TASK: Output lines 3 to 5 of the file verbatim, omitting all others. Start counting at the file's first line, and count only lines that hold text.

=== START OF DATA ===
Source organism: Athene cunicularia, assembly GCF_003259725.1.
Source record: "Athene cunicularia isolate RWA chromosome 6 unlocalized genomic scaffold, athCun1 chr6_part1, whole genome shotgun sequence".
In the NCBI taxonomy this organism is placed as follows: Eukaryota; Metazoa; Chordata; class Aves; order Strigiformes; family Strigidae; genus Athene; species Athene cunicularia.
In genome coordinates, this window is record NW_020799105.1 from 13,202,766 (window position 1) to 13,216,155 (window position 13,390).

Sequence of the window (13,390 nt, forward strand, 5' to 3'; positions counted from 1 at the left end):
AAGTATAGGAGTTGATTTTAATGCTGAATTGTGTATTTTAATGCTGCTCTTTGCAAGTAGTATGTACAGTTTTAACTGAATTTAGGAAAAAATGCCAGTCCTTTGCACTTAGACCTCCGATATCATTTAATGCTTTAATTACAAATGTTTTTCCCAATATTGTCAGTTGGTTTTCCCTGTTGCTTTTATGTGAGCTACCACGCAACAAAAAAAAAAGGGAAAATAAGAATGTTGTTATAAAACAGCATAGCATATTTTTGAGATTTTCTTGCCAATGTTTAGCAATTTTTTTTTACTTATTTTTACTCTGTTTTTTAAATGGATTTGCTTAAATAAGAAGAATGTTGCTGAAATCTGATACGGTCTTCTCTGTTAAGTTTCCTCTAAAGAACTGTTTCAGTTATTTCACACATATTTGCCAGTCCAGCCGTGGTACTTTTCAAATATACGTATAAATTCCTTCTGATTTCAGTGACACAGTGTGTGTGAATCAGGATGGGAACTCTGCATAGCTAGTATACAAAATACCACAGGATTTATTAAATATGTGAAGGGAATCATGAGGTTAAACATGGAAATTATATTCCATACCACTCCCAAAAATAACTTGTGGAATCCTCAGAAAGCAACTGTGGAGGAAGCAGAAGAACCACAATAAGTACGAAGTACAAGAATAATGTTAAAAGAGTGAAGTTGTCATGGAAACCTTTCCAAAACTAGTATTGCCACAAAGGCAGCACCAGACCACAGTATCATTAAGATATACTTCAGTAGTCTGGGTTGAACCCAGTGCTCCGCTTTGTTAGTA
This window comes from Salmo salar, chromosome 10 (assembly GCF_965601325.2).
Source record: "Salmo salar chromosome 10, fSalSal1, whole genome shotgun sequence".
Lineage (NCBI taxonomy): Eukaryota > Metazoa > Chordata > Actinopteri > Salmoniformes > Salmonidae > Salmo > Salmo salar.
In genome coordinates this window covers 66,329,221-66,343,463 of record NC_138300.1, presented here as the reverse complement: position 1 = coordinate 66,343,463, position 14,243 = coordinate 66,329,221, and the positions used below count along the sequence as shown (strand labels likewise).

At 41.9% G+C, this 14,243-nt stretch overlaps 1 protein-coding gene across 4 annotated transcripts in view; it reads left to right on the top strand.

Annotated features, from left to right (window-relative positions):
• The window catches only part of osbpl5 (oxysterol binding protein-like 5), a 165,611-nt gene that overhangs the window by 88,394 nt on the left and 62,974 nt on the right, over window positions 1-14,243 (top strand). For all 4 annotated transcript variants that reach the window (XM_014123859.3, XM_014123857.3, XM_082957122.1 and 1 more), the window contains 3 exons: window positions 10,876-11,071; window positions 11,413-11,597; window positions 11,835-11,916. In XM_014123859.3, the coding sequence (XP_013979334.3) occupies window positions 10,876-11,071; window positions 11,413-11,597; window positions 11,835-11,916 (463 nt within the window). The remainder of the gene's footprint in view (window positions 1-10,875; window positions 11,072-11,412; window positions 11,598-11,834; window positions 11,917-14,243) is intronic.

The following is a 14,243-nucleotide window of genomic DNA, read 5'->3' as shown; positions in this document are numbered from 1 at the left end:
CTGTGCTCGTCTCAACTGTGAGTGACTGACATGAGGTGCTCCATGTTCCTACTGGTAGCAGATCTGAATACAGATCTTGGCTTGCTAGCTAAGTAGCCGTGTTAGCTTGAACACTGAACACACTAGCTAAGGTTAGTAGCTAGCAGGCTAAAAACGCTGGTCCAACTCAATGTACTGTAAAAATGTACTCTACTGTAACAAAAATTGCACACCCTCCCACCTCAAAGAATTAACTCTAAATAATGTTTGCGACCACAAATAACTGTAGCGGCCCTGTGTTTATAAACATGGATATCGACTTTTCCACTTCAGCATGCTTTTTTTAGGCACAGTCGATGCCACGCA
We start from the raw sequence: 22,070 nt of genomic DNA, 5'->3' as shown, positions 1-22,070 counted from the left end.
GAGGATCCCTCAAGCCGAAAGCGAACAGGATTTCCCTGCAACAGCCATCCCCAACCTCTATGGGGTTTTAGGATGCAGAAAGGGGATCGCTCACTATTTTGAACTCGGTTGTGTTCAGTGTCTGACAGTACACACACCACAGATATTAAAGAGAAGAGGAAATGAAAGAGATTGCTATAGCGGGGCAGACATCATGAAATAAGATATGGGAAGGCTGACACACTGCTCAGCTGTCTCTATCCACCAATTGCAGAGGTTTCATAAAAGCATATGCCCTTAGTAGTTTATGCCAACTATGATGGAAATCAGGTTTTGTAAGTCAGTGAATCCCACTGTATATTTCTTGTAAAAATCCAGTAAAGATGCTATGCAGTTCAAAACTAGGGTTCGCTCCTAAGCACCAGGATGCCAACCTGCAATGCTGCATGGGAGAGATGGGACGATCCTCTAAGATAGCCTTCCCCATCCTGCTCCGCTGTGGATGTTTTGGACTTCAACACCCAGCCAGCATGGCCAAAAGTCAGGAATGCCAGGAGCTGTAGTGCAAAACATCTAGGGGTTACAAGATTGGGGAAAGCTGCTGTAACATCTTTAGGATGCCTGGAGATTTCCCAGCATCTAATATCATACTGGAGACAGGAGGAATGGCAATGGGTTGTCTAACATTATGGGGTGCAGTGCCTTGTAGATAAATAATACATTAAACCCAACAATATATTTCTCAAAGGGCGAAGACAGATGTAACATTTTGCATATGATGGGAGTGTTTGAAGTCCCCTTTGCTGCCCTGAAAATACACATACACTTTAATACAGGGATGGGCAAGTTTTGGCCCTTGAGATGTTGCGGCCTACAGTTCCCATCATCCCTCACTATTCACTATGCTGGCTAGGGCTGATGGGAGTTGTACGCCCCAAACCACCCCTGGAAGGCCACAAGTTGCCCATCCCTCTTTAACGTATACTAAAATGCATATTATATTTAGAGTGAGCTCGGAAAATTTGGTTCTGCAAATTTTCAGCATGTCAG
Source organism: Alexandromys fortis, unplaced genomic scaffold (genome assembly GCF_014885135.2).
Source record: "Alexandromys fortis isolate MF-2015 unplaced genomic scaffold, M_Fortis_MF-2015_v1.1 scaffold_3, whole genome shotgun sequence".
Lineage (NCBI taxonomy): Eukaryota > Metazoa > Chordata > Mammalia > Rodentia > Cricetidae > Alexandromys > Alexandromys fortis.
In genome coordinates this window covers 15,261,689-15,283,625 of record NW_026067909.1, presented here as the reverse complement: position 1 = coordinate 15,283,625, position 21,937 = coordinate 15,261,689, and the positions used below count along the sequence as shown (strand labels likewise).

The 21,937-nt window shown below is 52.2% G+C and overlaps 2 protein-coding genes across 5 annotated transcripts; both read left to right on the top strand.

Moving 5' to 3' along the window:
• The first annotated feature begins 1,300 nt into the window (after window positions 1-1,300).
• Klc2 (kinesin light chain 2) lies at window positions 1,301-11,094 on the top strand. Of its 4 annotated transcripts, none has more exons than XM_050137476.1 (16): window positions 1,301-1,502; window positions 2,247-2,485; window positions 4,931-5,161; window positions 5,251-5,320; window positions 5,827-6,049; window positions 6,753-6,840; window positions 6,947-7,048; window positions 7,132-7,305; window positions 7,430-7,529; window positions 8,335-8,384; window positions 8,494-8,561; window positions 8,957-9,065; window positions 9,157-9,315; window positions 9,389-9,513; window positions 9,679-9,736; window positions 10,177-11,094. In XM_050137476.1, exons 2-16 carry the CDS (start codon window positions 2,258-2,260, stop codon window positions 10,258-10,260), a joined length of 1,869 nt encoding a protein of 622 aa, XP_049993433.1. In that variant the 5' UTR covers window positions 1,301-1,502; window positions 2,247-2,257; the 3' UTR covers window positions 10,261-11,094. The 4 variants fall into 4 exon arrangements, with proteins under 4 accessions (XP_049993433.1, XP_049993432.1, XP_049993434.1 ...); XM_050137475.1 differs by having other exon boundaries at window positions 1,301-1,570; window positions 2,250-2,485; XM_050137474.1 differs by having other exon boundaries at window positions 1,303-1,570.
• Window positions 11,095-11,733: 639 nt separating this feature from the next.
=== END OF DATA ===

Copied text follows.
In the NCBI taxonomy this organism is placed as follows: Eukaryota; Metazoa; Chordata; class Aves; order Strigiformes; family Strigidae; genus Athene; species Athene cunicularia.
In genome coordinates, this window is record NW_020799105.1 from 13,202,766 (window position 1) to 13,216,155 (window position 13,390).

Sequence of the window (13,390 nt, forward strand, 5' to 3'; positions counted from 1 at the left end):